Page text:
Protection of copyright in cinematographic works in China

By Zhang Dan, AnJie Law Firm
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Q: Can a co-owner of a cinematographic work independently institute a legal action for copyright protection?

A: Article 9 of the Implementing Regulations for the Copyright Law specifies that, “where a co-operative work cannot be split up and the individual pieces used separately, its copyrights are jointly enjoyed by the co-operating authors and must be exercised subject to a consensus being reached through consultations. Where a consensus cannot be reached, none of the parties may obstruct, without legitimate cause, the exercise of the rights, other than transfer, by another of the parties, provided that the benefits derived are reasonably distributed among all of the co-operating authors.”

张丹 ZHANG DAN 安杰律师事务所 合伙人 Partner  AnJie Law Firm
张丹
ZHANG DAN
安杰律师事务所
合伙人
Partner
AnJie Law Firm

Viewed from the perspectives of enhancing adjudication efficiency and better protecting the lawful rights of copyright holders, the adjudication policy of the courts in the Beijing region is as follows: “Where the copyrights in a cinematographic work vest in multiple rights holders and the basic particulars of the rights holders can be ascertained, all of the rights holders must serve as parties to the case. If ascertainment of the basic particulars of the rights holders is genuinely difficult, one or some of the rights holders may serve as parties to the case, provided that, in the section on the grounds for the decision, the corresponding share of the rights is retained for those copyright holders that did not participate in the legal action, for example, stating that, ‘The other holders of the copyrights in the work in question may claim from the plaintiffs in the case a share of the damages for the economic loss incurred as a result of the alleged infringement’.”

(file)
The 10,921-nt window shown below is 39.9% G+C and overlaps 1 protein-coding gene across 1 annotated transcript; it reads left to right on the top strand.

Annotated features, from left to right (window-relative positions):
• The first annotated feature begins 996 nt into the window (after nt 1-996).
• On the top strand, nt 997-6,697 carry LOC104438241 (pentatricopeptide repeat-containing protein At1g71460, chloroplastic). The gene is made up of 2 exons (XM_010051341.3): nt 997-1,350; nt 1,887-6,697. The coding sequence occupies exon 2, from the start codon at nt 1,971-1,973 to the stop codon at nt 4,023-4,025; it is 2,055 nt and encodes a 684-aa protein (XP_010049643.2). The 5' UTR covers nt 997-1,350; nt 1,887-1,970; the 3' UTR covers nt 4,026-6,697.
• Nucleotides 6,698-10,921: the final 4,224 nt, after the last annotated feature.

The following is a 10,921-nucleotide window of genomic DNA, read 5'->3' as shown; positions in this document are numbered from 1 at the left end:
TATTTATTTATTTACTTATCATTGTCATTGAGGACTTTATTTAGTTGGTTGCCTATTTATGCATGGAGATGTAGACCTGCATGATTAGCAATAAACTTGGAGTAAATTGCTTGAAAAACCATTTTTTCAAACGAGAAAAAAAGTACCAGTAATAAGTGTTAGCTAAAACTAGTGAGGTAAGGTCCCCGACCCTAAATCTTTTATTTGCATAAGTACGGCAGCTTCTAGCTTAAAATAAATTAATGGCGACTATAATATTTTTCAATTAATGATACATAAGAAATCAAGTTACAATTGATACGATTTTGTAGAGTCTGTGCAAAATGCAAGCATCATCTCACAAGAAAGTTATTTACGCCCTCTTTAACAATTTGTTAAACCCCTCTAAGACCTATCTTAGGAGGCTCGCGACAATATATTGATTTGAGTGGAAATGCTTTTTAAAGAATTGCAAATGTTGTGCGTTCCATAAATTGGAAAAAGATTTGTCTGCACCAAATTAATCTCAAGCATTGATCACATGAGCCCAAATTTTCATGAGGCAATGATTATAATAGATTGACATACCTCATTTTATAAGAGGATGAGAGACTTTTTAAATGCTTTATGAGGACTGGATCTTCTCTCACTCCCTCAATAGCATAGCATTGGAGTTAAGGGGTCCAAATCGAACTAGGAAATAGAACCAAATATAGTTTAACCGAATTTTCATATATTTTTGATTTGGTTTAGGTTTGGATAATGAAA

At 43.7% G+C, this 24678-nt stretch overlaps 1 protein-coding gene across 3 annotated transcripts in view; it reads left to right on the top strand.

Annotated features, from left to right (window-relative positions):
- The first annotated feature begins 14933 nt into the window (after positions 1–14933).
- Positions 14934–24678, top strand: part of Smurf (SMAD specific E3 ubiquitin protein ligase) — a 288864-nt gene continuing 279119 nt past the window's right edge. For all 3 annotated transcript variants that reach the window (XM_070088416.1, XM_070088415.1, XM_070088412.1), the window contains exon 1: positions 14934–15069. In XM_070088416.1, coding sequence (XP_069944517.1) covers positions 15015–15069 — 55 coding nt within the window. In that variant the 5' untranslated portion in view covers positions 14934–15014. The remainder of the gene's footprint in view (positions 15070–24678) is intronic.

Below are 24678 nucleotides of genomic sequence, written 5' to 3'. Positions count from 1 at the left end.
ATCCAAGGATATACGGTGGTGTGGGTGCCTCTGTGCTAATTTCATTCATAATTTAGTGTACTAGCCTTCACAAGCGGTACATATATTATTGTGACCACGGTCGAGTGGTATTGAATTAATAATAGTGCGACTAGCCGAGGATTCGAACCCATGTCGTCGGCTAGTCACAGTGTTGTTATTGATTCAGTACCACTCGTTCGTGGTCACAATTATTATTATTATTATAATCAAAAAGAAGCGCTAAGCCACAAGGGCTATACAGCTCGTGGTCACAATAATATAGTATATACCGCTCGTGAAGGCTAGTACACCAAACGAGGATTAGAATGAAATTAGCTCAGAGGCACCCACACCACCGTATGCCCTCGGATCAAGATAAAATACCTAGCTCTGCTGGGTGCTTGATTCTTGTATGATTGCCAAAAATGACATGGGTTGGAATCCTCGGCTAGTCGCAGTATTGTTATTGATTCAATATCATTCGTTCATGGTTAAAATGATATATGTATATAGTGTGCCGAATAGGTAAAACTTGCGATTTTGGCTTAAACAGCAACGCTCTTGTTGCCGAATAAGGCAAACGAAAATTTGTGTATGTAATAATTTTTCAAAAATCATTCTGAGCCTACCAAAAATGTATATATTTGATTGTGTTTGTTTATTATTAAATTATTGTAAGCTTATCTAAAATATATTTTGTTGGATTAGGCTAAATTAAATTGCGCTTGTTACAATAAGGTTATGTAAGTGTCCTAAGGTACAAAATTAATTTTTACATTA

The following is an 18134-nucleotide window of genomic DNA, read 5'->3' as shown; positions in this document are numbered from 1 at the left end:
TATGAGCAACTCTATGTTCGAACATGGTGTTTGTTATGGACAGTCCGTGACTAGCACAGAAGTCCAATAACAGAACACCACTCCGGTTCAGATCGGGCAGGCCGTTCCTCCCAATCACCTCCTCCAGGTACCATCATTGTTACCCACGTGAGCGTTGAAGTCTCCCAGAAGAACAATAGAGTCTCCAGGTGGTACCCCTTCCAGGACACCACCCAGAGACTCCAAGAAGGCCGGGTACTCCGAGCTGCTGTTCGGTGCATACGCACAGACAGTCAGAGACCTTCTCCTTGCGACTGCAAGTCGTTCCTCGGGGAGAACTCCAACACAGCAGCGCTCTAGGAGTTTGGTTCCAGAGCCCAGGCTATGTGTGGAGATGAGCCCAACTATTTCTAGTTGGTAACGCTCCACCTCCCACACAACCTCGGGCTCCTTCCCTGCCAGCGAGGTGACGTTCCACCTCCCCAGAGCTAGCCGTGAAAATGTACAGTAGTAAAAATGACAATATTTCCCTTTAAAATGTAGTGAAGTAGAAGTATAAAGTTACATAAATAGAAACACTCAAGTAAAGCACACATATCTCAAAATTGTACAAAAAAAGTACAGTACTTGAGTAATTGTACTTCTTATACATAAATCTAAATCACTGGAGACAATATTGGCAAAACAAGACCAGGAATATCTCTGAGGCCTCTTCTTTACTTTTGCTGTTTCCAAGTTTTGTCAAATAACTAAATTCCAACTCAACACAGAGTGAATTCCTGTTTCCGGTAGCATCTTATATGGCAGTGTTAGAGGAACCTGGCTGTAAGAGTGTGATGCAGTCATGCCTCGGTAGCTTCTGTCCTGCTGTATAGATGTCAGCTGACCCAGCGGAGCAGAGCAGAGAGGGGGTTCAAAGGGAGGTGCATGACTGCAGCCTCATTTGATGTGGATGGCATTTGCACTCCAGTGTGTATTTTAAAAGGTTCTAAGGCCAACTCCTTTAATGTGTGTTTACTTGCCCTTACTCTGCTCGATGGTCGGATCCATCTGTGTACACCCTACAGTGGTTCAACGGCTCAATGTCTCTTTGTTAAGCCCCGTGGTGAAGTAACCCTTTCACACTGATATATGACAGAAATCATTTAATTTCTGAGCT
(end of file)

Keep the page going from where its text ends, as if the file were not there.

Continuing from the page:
Q: Can the title of a cinemaographic work, the names of the characters, the plot or the composition be copyrighted?